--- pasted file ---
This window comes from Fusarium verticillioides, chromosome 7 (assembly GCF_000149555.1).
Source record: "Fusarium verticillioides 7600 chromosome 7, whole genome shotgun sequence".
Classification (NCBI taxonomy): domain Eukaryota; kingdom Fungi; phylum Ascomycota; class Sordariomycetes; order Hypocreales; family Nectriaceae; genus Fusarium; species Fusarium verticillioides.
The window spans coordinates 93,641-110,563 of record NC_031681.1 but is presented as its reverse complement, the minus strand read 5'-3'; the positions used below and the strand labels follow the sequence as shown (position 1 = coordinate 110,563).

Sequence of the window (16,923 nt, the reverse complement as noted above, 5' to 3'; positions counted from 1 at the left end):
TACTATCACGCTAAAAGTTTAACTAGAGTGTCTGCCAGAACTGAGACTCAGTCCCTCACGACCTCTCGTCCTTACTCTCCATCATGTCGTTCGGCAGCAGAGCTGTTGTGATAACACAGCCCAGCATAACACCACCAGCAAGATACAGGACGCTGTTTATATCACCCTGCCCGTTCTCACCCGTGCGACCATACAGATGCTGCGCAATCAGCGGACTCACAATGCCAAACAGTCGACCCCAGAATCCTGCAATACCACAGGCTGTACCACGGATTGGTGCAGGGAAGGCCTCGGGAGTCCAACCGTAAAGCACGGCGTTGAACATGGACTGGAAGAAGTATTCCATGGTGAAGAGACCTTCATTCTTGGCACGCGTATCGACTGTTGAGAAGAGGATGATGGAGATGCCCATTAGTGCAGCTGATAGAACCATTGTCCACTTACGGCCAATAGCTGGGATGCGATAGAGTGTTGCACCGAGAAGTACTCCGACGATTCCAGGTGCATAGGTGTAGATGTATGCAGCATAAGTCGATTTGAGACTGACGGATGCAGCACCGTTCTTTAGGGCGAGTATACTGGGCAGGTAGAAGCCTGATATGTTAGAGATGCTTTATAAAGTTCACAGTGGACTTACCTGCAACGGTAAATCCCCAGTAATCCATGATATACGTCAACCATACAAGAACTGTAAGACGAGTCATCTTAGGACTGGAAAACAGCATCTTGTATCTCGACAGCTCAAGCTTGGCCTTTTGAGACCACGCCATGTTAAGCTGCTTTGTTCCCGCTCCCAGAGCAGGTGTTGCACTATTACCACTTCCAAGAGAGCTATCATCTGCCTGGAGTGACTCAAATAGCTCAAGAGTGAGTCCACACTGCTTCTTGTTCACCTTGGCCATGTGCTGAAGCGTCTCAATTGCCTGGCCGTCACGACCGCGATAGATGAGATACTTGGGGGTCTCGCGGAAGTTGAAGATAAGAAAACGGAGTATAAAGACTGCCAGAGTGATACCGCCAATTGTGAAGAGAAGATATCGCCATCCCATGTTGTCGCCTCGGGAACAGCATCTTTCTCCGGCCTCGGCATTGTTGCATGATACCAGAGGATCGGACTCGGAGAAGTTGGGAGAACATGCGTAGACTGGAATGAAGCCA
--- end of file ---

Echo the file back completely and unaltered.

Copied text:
This window comes from Fusarium verticillioides, chromosome 7 (assembly GCF_000149555.1).
Source record: "Fusarium verticillioides 7600 chromosome 7, whole genome shotgun sequence".
Classification (NCBI taxonomy): domain Eukaryota; kingdom Fungi; phylum Ascomycota; class Sordariomycetes; order Hypocreales; family Nectriaceae; genus Fusarium; species Fusarium verticillioides.
The window spans coordinates 93,641-110,563 of record NC_031681.1 but is presented as its reverse complement, the minus strand read 5'-3'; the positions used below and the strand labels follow the sequence as shown (position 1 = coordinate 110,563).

Sequence of the window (16,923 nt, the reverse complement as noted above, 5' to 3'; positions counted from 1 at the left end):
TACTATCACGCTAAAAGTTTAACTAGAGTGTCTGCCAGAACTGAGACTCAGTCCCTCACGACCTCTCGTCCTTACTCTCCATCATGTCGTTCGGCAGCAGAGCTGTTGTGATAACACAGCCCAGCATAACACCACCAGCAAGATACAGGACGCTGTTTATATCACCCTGCCCGTTCTCACCCGTGCGACCATACAGATGCTGCGCAATCAGCGGACTCACAATGCCAAACAGTCGACCCCAGAATCCTGCAATACCACAGGCTGTACCACGGATTGGTGCAGGGAAGGCCTCGGGAGTCCAACCGTAAAGCACGGCGTTGAACATGGACTGGAAGAAGTATTCCATGGTGAAGAGACCTTCATTCTTGGCACGCGTATCGACTGTTGAGAAGAGGATGATGGAGATGCCCATTAGTGCAGCTGATAGAACCATTGTCCACTTACGGCCAATAGCTGGGATGCGATAGAGTGTTGCACCGAGAAGTACTCCGACGATTCCAGGTGCATAGGTGTAGATGTATGCAGCATAAGTCGATTTGAGACTGACGGATGCAGCACCGTTCTTTAGGGCGAGTATACTGGGCAGGTAGAAGCCTGATATGTTAGAGATGCTTTATAAAGTTCACAGTGGACTTACCTGCAACGGTAAATCCCCAGTAATCCATGATATACGTCAACCATACAAGAACTGTAAGACGAGTCATCTTAGGACTGGAAAACAGCATCTTGTATCTCGACAGCTCAAGCTTGGCCTTTTGAGACCACGCCATGTTAAGCTGCTTTGTTCCCGCTCCCAGAGCAGGTGTTGCACTATTACCACTTCCAAGAGAGCTATCATCTGCCTGGAGTGACTCAAATAGCTCAAGAGTGAGTCCACACTGCTTCTTGTTCACCTTGGCCATGTGCTGAAGCGTCTCAATTGCCTGGCCGTCACGACCGCGATAGATGAGATACTTGGGGGTCTCGCGGAAGTTGAAGATAAGAAAACGGAGTATAAAGACTGCCAGAGTGATACCGCCAATTGTGAAGAGAAGATATCGCCATCCCATGTTGTCGCCTCGGGAACAGCATCTTTCTCCGGCCTCGGCATTGTTGCATGATACCAGAGGATCGGACTCGGAGAAGTTGGGAGAACATGCGTAGACTGGAATGAAGCCA